My husband and I have two wonderful children; our daughter is 19 months old and our son turned four last week. We are a bicultural and biracial family, which gives us a rich variety of traditions to draw from. To our surprise, one of the areas in which we have had trouble blending our backgrounds is arriving at a discipline strategy for our children. I grew up in a home that was probably too permissive, while my husband grew up in a family where both parents expected complete obedience. Because of these differences, we’ve noticed our discipline techniques have generally been ineffective, especially with our son. He responds to rewards – sometimes – but my husband doesn’t want to overuse them, and I feel like I am bribing him constantly. A number of times lately my husband has had to step in to get my son to listen; when this happens he doesn’t want anything to do with his father later on. We can see ourselves falling into similar patterns from our own upbringings and find ourselves at odds over how strict or gentle to be. Where do you draw the line?
Recently, I read a book that recommended strict boundaries and no talking during discipline in order to prevent my children from growing up to be wild beasts. At the same time, my husband read a book that cautioned against any use of reward or punishment, lest our kids fail to develop a moral sense of right and wrong. Now we are both scared to discipline. How can we avoid chaos, raise emotional and morally intact humans, and maintain a sense of self-respect in the process? Why does that feel like such a tall order?
Finding an approach to discipline that matches your sense of yourself as a parent, and is effective with your child can be a difficult endeavor for any parent; and the cultural issues connected to your questions give your parenting quandaries a unique weight.
Much parenting advice delivers the message that there is one right way to do things. This leaves little room for evolution. In truth, while there are always more and less optimal ways to approach issues with a specific child, there is room to correct your course if you feel your current approach isn’t working. In fact, the process of making adjustments and changing strategies models the flexibility and responsiveness that children need to learn. The key to doing this effectively is to decide what to change ahead of time (and tell your children what will be different) rather than switching tracks in the moment. In developing a discipline strategy, consider what you know to be effective with each of your children and work to find techniques that match your parenting goals.
What works with each child is a matter of a child’s temperament. No matter how well you employ a particular approach, if it doesn’t jive with what your child needs and can respond to, it won’t be effective. You already have some important information about what works with your children: If your son respond to rewards, we would say that not only is it fine to use them, but by doing so correctly you will model strategies for motivation that he will internalize and use to direct his own behavior. What you want to remember in using rewards with your kids are two things:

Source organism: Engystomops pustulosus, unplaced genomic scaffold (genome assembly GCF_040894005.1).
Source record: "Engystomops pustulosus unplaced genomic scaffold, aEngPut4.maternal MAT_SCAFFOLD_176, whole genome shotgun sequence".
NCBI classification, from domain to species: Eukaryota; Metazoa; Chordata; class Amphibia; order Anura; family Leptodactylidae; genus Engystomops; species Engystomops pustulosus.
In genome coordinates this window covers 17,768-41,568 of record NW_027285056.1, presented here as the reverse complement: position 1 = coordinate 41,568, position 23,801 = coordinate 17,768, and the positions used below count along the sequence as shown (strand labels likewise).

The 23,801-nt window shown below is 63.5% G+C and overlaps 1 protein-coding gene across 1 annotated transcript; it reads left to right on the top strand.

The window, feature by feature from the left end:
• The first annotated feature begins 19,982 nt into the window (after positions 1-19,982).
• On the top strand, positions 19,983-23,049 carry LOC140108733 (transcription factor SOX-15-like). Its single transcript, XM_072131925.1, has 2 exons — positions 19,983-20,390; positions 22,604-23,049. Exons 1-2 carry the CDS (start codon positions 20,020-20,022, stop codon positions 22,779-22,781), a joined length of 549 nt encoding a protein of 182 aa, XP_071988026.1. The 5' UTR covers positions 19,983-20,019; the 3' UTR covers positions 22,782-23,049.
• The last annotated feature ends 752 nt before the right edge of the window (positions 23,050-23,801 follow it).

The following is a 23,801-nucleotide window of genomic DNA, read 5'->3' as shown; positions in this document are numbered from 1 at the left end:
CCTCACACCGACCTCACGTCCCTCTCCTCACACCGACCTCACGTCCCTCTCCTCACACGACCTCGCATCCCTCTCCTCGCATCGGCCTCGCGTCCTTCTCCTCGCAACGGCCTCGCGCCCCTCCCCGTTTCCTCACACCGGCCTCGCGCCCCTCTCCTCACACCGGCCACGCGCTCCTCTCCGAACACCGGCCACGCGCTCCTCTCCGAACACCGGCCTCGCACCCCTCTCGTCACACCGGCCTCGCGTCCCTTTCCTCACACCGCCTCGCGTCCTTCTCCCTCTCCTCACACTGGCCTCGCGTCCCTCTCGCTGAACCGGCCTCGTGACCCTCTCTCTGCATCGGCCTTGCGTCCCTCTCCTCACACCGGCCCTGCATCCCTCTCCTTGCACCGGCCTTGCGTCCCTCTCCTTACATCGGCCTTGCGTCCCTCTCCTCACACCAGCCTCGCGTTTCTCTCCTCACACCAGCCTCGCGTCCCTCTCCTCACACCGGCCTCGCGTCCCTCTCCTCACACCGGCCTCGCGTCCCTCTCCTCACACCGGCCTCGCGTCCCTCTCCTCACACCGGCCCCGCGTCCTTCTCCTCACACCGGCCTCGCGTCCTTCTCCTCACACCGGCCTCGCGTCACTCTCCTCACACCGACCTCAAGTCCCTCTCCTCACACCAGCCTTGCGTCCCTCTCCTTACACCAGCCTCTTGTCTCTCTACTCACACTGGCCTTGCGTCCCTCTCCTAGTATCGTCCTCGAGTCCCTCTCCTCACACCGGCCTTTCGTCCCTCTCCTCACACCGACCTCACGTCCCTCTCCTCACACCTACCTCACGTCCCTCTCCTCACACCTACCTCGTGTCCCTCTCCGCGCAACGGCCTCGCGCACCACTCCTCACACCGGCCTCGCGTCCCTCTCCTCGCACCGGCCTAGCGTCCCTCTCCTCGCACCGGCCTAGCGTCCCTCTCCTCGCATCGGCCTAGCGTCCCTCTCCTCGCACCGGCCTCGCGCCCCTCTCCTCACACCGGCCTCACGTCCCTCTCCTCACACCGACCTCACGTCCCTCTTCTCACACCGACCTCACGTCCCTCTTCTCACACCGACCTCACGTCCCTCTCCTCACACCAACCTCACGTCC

1. Only promise a reward when you are willing and you feel it’s merited, such as when kids are learning a new skill or must do something that they are particularly loathed to do. Rewards shouldn’t be for everything.
2. Whenever you offer a reward, you must understand that your child performing the behavior that gets the reward is only one option. The other is that he or she will not choose to earn the reward and you must be equally willing to respond to either outcome. If you are in a position where you need your child to opt for the reward in order to maintain order, the reward is no longer a reward; it’s a bribe. In this situation you will feel desperate and your children will sense that your authority is no longer intact. This will leave a headstrong little guy like your son anxiously caught between the desire for control and need for boundaries. Maintaining this balance often means that you have to have a consequence ready to enforce if your child doesn’t opt for the reward.
Another thing you know about your son is that he tends to need a firm invention to get his attention. Providing this by setting and enforcing predictable consequences, and by using a firm but calm voice consistently will work over time. If you calmly enforce the consequence before you get angry, you will maintain your authority and your husband won’t have to get scary.
Discussing any struggle after it’s over is equally important to having boundaries. This is the way that you will help your son to internalize the lessons behind the consequences. It will convey the message that no matter what happens, nothing is too scary to talk about, and they will let your son know that he always has your empathy, if not your indulgence.
Finally, a family culture of open dialogue will give you all the freedom to explore, predict, revamp and collaboratively adjust to the various and changing needs of each of your temperaments, comfort-zones, and points of development. Our guess is in this process, you will find enough of what you need to fill your tall order.
by Lele Diamond & Noelle Cochran